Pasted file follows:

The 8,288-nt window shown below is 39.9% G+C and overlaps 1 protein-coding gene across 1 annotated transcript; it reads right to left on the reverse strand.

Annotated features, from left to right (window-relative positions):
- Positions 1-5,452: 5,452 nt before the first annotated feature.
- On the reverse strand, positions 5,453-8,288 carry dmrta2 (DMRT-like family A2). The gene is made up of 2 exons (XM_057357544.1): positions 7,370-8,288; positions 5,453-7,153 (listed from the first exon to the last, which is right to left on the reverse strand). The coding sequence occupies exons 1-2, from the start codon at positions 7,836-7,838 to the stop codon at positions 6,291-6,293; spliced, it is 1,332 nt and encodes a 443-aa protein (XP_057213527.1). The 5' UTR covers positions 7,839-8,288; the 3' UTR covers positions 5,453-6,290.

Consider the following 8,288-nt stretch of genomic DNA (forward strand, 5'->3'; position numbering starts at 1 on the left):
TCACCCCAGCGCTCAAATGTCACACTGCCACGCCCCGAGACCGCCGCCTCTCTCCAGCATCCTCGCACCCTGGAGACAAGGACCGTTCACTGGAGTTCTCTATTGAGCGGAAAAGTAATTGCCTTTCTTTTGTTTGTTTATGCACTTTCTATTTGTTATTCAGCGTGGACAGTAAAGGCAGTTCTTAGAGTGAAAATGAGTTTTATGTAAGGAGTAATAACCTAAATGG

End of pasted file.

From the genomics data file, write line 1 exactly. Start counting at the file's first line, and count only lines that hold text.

The 8,288-nt window shown below is 39.9% G+C and overlaps 1 protein-coding gene across 1 annotated transcript; it reads right to left on the reverse strand.